Commentary on the Restoring Internet Freedom order and net neutrality in general has been voluminous; you can read a summary of the arguments here, and learn how the order is based on technically incorrect information here. You also can read about the origins of net neutrality and how its opponents organized against it.


2

Posted by Net neutrality is dead on Thu, 14 Dec 2017 22:18 | #

Net neutrality is dead.

....but there is hope in a Congressional Revue Act


3

Posted by Huge volume false comments against net neutrality on Sat, 16 Dec 2017 09:58 | #

...and regarding an enormous volume of fake Internet comments antagonistic to Net Neutrality:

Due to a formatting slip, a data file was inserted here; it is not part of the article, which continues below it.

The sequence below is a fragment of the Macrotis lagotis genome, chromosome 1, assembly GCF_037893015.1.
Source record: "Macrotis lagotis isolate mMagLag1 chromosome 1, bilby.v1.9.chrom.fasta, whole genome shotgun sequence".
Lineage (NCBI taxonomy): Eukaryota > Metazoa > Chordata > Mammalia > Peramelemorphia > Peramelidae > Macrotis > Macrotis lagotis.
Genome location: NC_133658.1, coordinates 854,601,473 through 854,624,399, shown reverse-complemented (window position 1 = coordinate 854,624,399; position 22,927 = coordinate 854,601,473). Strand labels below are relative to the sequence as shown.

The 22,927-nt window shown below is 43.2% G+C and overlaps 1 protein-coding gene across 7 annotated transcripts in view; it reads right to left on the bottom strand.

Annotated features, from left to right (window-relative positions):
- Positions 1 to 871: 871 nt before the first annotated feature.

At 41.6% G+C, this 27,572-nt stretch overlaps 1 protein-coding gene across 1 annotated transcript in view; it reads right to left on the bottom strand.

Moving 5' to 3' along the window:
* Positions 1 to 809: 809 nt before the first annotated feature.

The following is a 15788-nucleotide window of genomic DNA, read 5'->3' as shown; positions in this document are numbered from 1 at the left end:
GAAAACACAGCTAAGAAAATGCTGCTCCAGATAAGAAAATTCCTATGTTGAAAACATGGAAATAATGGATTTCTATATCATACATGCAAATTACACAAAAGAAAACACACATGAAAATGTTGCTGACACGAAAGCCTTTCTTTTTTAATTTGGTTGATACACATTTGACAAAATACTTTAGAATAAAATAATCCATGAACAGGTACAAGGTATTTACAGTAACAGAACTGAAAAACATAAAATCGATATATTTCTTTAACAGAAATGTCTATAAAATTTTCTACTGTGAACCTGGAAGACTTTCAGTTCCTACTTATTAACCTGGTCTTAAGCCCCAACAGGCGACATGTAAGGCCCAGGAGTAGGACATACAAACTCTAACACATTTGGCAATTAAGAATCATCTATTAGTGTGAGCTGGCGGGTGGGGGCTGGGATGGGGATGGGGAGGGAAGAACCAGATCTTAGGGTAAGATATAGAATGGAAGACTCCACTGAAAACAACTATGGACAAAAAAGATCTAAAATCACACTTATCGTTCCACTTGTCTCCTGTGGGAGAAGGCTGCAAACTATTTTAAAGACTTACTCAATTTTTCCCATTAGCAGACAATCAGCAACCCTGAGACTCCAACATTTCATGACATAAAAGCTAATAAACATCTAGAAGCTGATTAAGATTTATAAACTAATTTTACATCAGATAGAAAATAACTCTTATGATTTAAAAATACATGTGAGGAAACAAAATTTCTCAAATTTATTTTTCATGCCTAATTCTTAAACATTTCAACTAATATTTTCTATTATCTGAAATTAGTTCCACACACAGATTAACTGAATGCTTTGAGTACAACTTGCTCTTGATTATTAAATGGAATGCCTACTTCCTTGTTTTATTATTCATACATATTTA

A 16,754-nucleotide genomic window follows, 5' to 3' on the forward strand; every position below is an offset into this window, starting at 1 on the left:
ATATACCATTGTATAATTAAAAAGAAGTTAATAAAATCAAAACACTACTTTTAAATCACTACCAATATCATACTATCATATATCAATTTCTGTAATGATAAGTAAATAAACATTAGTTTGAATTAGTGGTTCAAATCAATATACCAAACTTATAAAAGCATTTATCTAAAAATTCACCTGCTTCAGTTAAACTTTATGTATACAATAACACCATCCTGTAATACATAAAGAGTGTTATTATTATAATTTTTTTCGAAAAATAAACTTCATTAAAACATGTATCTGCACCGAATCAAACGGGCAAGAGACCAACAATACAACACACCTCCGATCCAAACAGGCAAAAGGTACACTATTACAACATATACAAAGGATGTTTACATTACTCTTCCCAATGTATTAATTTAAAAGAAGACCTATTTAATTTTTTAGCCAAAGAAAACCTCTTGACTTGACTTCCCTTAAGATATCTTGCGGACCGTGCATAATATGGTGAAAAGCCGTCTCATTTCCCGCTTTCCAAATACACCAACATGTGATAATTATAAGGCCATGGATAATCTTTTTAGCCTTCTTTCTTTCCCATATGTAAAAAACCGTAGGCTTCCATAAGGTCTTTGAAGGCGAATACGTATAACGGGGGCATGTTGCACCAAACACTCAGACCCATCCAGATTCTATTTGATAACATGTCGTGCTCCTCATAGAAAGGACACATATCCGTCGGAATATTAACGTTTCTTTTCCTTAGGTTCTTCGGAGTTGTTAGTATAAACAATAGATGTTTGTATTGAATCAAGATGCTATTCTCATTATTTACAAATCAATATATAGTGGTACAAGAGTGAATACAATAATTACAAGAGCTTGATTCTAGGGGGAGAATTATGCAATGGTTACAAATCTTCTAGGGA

4

Posted by Attorney General suing FCC for Net Neutrality on Sat, 16 Dec 2017 10:15 | #

Eric Schneiderman The New York State Attorney General is suing the FCC on behalf of Net Neutrality.

 


5

Posted by Braving Ruin on Sun, 17 Dec 2017 15:50 | #

Youtube personality, “Braving Ruin”, has some interesting thoughts on the Internet and Net Neutrality.

... i.e., “net neutrality” is problematic in that it also favors massive companies, notably Google, which uses 16% of all bandwidth and uses more public infrastructure.

Google was aided and abetted by the government to begin with.

.


6

Posted by Andrew Torba at RI on Fri, 16 Feb 2018 01:26 | #

Interview of Andrew Torba, Co-founder and CEO of GAB, a social media network that supports free speech.